Question: What happens when you really tighten your belt?

If you are at all like me, there is fine layer of bacon and whiskey that balloons out above the belt line.

OK, maybe your belly bulges with butter and beer or broccoli and wheat grass but, the tighter the belt, the more inflationary the bulge. It's simple cause and effect; as pregnant women in Spanish-speaking countries say, "Panza que avanza."

As metaphorical belt-tightening puts a grim outlook on summer adventures this year, it's unlikely many people will think paying $225 for a balloon is a very sound idea. Especially a balloon you can't keep. And, until recently, I would have agreed.

But then I took a ride in a hot-air balloon. It's something I've been tempted to do for years, but it often seemed expensive or felt too touristy or just plain ridiculous and excessive. But it's none of those things. Instead, it's an easy way to have what the writer and monologist Spalding Gray called "a perfect moment."

Whenever Gray traveled, he would become desperately anxious about having an experience that would shock him out of self-awareness and become the embodiment of his travel, his motive for existence—a kind of quiet, metaphysically affirming, exhilaration of the soul. If you're inclined to look for such a thing, hot-air ballooning is pretty much cheating.

Of course, I was skeptical up to the last minute.

For starters, I'd seen David Sedaris read in Albuquerque the night before. He was mediocre. His life experience, once such fruitful material, has become almost entirely confined to touring and self-promotion, which made the reading oddly narcissistic for both Sedaris and the audience.

I followed up the letdown with some unremarkable Thai food, climbed on my motorcycle toward midnight and chased a cold front and a rainstorm all the way to Taos, arriving around 2 am. So when I woke up at 5 am in order to meet the crew of the Pueblo Balloon Company 45 minutes later, I was entirely prepared to be sleepily underwhelmed. Such a condition is not improved by pre-packed hotel coffee or enthusiastic balloon pilots who are in the habit of getting up well before dawn and think it's just the greatest thing ever.

We drove out through Arroyo Hondo, crossed the Rio Grande at the little-known Dunbar Bridge, and snaked up an old stage coach and cattle trail to a perch on the west side of the Taos Gorge. The sun was standing up over Taos Mountain and the previous night's storm had left the sky clear and the morning crisp and beautiful. So my mood was improving.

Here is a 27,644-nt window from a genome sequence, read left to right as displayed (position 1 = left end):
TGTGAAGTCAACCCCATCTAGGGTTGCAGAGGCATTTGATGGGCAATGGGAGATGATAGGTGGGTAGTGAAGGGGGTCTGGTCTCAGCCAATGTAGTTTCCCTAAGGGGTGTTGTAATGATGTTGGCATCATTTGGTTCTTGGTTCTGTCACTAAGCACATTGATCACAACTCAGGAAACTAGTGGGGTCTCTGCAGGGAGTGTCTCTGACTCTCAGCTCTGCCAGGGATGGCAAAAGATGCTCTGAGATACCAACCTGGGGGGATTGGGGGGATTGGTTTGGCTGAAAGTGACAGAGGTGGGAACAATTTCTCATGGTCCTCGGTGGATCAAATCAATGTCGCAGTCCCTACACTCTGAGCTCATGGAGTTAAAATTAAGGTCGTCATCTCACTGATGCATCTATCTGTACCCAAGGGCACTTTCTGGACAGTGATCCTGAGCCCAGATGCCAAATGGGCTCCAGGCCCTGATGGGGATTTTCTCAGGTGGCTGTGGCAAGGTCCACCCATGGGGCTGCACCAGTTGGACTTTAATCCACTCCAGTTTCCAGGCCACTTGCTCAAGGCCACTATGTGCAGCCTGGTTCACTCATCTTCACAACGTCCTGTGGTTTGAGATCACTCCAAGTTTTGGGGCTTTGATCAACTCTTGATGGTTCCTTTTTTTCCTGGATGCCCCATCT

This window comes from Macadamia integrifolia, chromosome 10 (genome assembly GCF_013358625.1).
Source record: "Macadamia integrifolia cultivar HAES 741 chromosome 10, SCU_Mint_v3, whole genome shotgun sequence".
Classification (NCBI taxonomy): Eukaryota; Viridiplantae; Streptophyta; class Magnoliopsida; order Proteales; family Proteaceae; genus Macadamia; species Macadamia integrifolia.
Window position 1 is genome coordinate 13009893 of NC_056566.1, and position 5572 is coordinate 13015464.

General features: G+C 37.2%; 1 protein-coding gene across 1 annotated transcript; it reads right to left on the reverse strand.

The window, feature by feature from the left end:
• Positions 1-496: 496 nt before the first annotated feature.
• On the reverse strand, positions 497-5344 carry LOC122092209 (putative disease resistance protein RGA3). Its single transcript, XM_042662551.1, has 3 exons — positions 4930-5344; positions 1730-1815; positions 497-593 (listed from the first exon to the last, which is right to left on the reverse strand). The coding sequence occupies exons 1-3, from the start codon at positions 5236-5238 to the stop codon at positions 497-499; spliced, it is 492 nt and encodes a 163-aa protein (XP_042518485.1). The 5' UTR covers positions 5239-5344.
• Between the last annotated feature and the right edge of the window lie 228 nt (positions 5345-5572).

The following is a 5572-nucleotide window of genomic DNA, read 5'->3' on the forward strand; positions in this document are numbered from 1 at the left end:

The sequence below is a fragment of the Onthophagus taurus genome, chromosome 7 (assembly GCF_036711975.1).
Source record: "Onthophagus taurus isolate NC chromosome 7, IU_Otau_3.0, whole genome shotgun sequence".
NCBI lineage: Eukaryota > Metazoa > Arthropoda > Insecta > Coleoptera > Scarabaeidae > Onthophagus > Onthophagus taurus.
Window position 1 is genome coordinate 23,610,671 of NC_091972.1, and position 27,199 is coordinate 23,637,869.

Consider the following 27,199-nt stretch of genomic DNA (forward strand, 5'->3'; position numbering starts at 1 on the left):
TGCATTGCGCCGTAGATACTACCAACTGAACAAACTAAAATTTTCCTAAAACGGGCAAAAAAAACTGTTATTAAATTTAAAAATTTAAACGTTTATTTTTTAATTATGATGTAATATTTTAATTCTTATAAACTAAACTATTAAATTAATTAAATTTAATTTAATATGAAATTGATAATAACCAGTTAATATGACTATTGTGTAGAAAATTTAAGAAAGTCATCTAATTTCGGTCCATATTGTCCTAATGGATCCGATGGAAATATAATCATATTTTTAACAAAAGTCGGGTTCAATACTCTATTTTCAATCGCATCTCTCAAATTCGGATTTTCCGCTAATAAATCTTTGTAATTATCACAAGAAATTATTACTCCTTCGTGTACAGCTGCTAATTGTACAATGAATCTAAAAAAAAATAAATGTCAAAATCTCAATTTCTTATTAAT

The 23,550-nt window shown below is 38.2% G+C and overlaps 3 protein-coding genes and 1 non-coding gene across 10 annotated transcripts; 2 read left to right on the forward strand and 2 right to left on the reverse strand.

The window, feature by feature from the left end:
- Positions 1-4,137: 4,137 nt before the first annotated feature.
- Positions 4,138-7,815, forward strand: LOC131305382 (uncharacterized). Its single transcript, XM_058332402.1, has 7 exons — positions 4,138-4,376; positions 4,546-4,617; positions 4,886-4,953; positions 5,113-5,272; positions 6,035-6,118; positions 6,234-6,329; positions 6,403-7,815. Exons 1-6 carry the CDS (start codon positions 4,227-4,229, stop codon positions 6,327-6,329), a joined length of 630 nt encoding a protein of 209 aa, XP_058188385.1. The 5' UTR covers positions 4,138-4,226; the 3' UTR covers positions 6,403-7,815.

By the time the balloon was unfurled and it began to inflate with air and hot gasses urged on by huge bursts of flame, I was downright perky. But my spirits fell as the balloon swelled to reveal the words "Easy Springs Casino."

"Great," I thought. "Ballooning is expensive enough that people shouldn't have to ride in a giant floating gambling advertisement." But it turned out that Easy Springs is a now-defunct casino in Nevada and that one of the crew, Barbara, had actually won the balloon in a poker game. It's funny how things can suddenly go from appalling to kind of cool.

When the giant balloon was upright, the assembled passengers—mostly journalists diligently investigating Taos' Summer of Love 2009 tourism campaign—clambered into the basket. We skipped across the ground, bouncing a couple of times with a bumpy awkwardness that made the sudden lift into calm air seem a miracle. There was none of the perilous, stomach-dropping ascendency I had imagined.

Instead, there was peace.

The land and the river unfolded beneath us, rippling out in all directions as we drifted upward in a preternatural Zen symphony comprised of silence, punctuated by occasional hot blasts of flame firing up into the interior of the balloon. The balloon answered in turn with a performance of light and color across its taut skin.

Or at least it would have been like that if the basket wasn't full of journalists busy jabbering, snapping photos, taking video and updating their Twitter feeds. Nothing makes you feel like an ass so much as being among your peers and realizing how collectively monstrous you are.

Fortunately, the balloon overpowers all else. The quiet, steady drift of the balloon and its effortless graces hides the skill of the pilot, in this case Pueblo owner Ed Smith. In 1991, Smith took a casual ride in a balloon. A year later, he took a second ride, this time in his own balloon. Smith can't fight the wind or determine the final direction of the balloon, but by deftly ascending and descending, he can use crosscurrents to a degree that passes for expert control.

From 1,000 feet in elevation, we dropped to the edge of the gorge, drifted another 650 feet down to dip the basket into the coursing spring waters of the Rio Grande and then climbed again, the balloon's shadow huge against cliff walls, a spectacle for vultures and raptors. Smith said the maneuver is called either a "dip and drip" or a "splash and dash," depending on how deep into the water you go.

I call it a perfect moment.

As we steered toward a landing point, the scent of sage filling the hot valley floor rose to meet us. We skimmed the top of the scrub, still ethereal just a few feet above the ground, and drifted into the waiting arms of the chase crew.

After deflating and packing up the balloon, the Pueblo crew broke out champagne and orange juice. They were adhering to a tradition that goes back to the first manned-balloon flight, the history of which the crew delivered in entertaining fashion as we quietly sucked down our mimosas and came to terms with the bittersweet return to earth.

Pueblo Balloon Company
Year-round balloon flights
$225 adults, $100 children
Discounts available for large groups